Surface Enlargement in the Large Intestine of the Koala (Phascolarctos cinereus): Morphometric Parameters
R. L. SnipesA, H. SnipesA and F. N. CarrickB
A Institute of Anatomy and Cytobiology, Justus-Liebig-University of Giessen, Giessen, Germany.
BDepartment of Zoology, University of Queensland, St Lucia, Qld 4067, Australia.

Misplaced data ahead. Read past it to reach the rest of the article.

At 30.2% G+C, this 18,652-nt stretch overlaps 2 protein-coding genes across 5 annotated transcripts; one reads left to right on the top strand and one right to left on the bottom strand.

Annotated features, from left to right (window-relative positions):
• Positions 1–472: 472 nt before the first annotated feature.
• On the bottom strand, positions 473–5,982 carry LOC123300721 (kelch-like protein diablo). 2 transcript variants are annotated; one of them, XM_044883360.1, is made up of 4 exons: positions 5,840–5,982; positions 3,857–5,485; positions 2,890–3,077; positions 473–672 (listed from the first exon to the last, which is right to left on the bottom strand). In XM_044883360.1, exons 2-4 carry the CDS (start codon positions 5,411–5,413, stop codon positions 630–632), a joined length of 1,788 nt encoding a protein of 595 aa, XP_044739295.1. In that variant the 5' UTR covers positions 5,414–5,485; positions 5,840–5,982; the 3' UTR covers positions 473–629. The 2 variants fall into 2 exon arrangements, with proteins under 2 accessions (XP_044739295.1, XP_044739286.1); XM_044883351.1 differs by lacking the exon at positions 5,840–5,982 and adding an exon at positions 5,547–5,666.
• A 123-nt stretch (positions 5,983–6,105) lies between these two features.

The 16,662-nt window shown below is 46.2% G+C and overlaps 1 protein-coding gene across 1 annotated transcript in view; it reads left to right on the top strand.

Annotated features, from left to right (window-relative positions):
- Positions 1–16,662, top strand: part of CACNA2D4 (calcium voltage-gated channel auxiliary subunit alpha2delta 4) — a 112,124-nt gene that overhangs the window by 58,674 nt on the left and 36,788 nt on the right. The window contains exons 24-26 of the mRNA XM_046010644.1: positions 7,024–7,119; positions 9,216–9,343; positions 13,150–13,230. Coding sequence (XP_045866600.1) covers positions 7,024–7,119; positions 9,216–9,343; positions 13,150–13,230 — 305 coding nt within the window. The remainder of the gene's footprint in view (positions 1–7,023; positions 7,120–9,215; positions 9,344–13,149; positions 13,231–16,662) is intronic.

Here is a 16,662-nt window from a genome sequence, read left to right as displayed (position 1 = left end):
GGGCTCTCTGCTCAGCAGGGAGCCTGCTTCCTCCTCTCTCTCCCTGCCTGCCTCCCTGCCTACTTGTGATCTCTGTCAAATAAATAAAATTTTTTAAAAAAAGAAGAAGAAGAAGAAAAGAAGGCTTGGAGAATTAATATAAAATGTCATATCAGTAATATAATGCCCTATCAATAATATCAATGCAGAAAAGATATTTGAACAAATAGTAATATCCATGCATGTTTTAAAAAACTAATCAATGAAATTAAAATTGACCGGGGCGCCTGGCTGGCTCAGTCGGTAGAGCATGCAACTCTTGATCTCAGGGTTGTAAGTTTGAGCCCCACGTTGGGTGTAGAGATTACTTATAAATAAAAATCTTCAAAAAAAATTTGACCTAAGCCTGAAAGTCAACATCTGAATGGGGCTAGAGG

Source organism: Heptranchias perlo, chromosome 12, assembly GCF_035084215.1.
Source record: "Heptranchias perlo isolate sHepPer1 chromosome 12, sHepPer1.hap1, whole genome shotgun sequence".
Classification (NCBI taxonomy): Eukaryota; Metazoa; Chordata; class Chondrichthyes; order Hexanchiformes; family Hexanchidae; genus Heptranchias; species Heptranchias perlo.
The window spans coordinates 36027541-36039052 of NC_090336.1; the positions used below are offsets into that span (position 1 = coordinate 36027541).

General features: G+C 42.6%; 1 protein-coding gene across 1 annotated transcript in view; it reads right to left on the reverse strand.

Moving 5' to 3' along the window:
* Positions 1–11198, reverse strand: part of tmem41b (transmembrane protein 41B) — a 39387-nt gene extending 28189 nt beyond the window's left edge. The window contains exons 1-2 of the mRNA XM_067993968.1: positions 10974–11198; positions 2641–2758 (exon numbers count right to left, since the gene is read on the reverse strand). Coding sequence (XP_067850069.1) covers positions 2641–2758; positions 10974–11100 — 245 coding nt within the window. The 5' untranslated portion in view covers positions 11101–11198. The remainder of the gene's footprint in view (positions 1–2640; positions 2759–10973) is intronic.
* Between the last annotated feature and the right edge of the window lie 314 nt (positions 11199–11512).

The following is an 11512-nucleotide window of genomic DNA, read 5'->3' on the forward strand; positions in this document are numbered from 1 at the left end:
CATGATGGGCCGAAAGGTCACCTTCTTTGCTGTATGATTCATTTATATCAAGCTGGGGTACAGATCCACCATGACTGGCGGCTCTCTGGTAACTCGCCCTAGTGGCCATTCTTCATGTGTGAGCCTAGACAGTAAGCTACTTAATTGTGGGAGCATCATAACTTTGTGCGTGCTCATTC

Morphometric data are presented for various parameters of the large intestine of the koala (Phascolarctos cinereus). For the first time, empirical values are provided that substantiate the morphologically obvious enormous development of the caecum and proximal colon in this herbivorous marsupial. By use of a computer-aided planimeter the basal or ground surface areas of the caecum and colon were determined. On paraffin-embedded material the surface enlargement of the mucosa due to microscopically visible folds or plicae was measured. This is expressed in the form of a surface-enlargement factor which was multiplied by the basal surface areas to give total surface areas. The basal surface areas (with percentage of entire intestine in parentheses) are: caecum, 890.6 cm2 (32.0%); colon, 1434.8 cm2 (51.5%); and entire (large and small) intestine, 2785.0 cm2. In the caecum and proximal colon of the koala, 8-14 longitudinal folds augment the surface area enormously. Basal areas plus that additional area afforded by the folds amount to: caecum, 3659.8 (45.9%); colon, 3854.0 (48.3%); and entire intestine, 7973.4 cm2. Respective total areas (surface enlargement factor xbasal area) are: caecum, 10 979.5 cm2 (44.9%); colon, 9808.5 cm2 (40.1%); and entire intestine, 24 464.7 cm2 (=2.4 m2).